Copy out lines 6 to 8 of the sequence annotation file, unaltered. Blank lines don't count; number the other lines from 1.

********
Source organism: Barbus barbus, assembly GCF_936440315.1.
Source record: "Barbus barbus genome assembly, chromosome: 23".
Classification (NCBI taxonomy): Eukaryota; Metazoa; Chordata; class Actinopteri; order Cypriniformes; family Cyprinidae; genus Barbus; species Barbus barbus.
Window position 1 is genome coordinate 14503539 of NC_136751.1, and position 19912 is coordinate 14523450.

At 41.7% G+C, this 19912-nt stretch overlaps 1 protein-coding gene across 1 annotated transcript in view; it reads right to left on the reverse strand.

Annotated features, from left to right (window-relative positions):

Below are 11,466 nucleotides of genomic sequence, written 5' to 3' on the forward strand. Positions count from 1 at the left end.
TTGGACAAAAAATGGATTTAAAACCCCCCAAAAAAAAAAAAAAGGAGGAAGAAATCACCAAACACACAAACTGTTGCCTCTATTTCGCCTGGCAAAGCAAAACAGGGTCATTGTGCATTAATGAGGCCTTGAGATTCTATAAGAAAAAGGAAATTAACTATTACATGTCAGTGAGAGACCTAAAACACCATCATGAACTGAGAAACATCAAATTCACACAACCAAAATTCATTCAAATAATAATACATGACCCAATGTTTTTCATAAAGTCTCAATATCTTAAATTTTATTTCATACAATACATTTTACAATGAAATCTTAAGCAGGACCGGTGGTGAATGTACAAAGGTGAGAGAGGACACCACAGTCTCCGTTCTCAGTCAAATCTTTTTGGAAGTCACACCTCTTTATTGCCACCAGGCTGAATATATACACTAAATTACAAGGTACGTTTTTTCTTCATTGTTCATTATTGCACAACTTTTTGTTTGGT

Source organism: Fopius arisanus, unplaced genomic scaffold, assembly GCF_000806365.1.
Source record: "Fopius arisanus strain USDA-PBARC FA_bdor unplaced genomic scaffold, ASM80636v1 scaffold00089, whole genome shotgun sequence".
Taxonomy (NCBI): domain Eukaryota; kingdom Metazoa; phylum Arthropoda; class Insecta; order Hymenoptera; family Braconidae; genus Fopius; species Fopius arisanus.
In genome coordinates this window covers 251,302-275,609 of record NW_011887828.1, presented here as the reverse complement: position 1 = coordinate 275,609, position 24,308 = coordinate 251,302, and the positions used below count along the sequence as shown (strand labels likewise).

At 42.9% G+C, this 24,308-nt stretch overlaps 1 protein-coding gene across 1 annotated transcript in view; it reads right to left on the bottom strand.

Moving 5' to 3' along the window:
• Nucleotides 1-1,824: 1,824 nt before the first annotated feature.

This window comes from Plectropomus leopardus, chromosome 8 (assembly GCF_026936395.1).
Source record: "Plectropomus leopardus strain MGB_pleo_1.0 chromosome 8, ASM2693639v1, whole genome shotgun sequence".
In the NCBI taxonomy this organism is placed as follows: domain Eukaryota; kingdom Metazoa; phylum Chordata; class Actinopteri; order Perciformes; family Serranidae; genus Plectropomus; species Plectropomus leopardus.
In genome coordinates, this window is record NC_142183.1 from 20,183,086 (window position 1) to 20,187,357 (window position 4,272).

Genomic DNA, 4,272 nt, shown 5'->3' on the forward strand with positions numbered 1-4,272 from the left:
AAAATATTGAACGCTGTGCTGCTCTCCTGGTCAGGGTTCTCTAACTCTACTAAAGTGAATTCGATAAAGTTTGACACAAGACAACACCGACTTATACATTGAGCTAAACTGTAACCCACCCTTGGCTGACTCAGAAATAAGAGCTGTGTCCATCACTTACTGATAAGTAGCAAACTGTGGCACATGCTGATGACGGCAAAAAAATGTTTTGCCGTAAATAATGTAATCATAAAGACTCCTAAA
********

Annotated features, from left to right (window-relative positions):

Below are 11,466 nucleotides of genomic sequence, written 5' to 3' on the forward strand. Positions count from 1 at the left end.
TTGGACAAAAAATGGATTTAAAACCCCCCAAAAAAAAAAAAAAGGAGGAAGAAATCACCAAACACACAAACTGTTGCCTCTATTTCGCCTGGCAAAGCAAAACAGGGTCATTGTGCATTAATGAGGCCTTGAGATTCTATAAGAAAAAGGAAATTAACTATTACATGTCAGTGAGAGACCTAAAACACCATCATGAACTGAGAAACATCAAATTCACACAACCAAAATTCATTCAAATAATAATACATGACCCAATGTTTTTCATAAAGTCTCAATATCTTAAATTTTATTTCATACAATACATTTTACAATGAAATCTTAAGCAGGACCGGTGGTGAATGTACAAAGGTGAGAGAGGACACCACAGTCTCCGTTCTCAGTCAAATCTTTTTGGAAGTCACACCTCTTTATTGCCACCAGGCTGAATATATACACTAAATTACAAGGTACGTTTTTTCTTCATTGTTCATTATTGCACAACTTTTTGTTTGGT